“One moment, in particular, stands out where I went to a casting call and I was the only black girl on the call sheet,” she recalls. “I remember the makeup artist scrambling in her bag trying to find something for me. In that moment, I just wanted to disappear into the ground because I felt like a burden. And all I had wanted to do was show up and do my job.”

In 2015, Sudanese model Nykhor Paul published an Instagram post highlighting the scarcity of artists who know how to apply makeup on non-white skin. It quickly went viral. She named every notable fashion week around the world, from New York and Paris to Milan and London, as being culpable not only in failing to hire artists skilled at doing all skin tones but also of fostering an environment where black models are made to feel unwelcome.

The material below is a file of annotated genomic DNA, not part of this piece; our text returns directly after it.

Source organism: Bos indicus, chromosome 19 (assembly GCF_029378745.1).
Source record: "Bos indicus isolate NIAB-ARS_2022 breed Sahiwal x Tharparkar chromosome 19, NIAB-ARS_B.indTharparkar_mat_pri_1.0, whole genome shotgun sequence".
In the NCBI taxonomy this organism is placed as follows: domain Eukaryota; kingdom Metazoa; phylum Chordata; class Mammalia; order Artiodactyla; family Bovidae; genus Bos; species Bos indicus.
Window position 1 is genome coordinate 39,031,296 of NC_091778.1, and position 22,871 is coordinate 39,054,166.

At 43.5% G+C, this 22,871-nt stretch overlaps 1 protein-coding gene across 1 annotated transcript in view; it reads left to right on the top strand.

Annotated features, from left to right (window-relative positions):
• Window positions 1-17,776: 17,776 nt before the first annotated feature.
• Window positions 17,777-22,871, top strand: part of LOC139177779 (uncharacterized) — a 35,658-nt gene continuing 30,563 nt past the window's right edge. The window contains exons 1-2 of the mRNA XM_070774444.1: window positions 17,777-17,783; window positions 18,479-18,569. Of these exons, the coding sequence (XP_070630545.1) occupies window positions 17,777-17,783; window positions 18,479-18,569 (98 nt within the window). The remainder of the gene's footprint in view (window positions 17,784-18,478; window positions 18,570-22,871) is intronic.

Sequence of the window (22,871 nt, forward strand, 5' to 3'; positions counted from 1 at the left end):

“Just because you only book a few of us doesn’t mean you have the right to make us look ratchet,” Paul wrote in the caption. Gbeleyi remembers reading the post; it struck a nerve. “When I saw that, I realized this never sort of ends, whether you’re an established model or you’re just trying to build your portfolio. Black artists can do makeup on anybody. Why can’t that be the same for everyone?”

MFMG can be used on the darkest skin tones, saving many women—like Gbeleyi back in her modeling days—from having to become at-home chemists with the little made available to them. At the same time, makeup artists can carry more than the bare minimum in their sets when there are companies dedicated to making products for skin tones all along the color spectrum.